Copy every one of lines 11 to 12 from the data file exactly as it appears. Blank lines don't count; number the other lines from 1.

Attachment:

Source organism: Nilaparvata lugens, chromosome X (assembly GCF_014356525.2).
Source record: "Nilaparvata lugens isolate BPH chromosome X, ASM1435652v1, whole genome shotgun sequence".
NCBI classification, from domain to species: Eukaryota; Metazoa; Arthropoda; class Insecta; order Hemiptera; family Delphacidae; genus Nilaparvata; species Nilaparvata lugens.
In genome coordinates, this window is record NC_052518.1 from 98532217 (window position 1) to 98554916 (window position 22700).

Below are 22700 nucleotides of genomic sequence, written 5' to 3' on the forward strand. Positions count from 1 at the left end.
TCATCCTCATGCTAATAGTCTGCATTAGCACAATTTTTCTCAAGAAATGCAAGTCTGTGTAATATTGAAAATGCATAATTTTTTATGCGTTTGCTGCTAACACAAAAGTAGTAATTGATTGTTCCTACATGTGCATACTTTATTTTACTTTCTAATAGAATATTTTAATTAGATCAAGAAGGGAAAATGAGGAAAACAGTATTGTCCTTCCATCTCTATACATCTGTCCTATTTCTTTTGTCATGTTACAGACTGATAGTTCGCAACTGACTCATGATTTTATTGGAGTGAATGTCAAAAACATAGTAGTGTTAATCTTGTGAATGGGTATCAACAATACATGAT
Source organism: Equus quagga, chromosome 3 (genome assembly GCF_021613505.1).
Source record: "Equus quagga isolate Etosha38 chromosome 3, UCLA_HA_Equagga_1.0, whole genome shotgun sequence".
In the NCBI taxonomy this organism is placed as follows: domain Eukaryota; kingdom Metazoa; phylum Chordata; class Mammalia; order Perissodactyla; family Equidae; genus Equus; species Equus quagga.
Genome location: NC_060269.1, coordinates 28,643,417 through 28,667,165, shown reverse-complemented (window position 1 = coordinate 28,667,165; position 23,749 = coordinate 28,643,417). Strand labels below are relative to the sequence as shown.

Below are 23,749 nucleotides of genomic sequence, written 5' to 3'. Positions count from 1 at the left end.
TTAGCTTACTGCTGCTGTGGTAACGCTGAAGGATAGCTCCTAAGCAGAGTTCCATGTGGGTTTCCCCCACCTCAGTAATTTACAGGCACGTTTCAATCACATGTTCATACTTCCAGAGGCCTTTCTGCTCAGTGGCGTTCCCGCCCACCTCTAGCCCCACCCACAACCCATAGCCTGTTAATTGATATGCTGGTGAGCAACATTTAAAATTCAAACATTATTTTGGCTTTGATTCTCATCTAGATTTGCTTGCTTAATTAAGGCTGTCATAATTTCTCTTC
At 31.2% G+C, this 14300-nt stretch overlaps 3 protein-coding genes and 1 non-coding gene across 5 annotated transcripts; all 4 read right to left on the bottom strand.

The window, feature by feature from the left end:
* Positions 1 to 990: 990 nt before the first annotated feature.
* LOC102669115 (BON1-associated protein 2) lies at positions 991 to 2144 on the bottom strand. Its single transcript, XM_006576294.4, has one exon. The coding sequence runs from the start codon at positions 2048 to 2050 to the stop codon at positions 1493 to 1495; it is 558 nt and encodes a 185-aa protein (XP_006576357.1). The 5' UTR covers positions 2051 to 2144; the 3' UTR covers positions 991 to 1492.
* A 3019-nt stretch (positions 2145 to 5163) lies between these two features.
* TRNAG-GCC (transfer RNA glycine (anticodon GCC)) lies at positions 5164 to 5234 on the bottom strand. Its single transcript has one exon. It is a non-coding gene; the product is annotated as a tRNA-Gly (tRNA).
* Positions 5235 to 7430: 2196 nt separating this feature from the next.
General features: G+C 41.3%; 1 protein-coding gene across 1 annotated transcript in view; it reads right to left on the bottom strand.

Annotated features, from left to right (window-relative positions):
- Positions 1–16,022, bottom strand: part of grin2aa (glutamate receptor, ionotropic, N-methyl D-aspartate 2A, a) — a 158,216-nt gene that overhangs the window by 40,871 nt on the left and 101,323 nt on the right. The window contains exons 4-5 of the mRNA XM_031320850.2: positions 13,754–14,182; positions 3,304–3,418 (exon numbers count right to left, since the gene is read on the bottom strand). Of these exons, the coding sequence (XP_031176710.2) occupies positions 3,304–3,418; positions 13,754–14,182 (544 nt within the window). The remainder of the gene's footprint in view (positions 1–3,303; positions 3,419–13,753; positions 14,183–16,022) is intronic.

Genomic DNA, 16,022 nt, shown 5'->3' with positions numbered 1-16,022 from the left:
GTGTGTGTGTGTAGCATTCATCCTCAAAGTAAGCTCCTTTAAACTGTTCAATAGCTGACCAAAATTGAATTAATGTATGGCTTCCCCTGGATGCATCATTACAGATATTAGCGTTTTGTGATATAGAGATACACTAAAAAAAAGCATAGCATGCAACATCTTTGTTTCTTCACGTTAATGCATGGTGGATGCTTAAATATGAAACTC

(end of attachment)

Below are 23,749 nucleotides of genomic sequence, written 5' to 3'. Positions count from 1 at the left end.
TTAGCTTACTGCTGCTGTGGTAACGCTGAAGGATAGCTCCTAAGCAGAGTTCCATGTGGGTTTCCCCCACCTCAGTAATTTACAGGCACGTTTCAATCACATGTTCATACTTCCAGAGGCCTTTCTGCTCAGTGGCGTTCCCGCCCACCTCTAGCCCCACCCACAACCCATAGCCTGTTAATTGATATGCTGGTGAGCAACATTTAAAATTCAAACATTATTTTGGCTTTGATTCTCATCTAGATTTGCTTGCTTAATTAAGGCTGTCATAATTTCTCTTC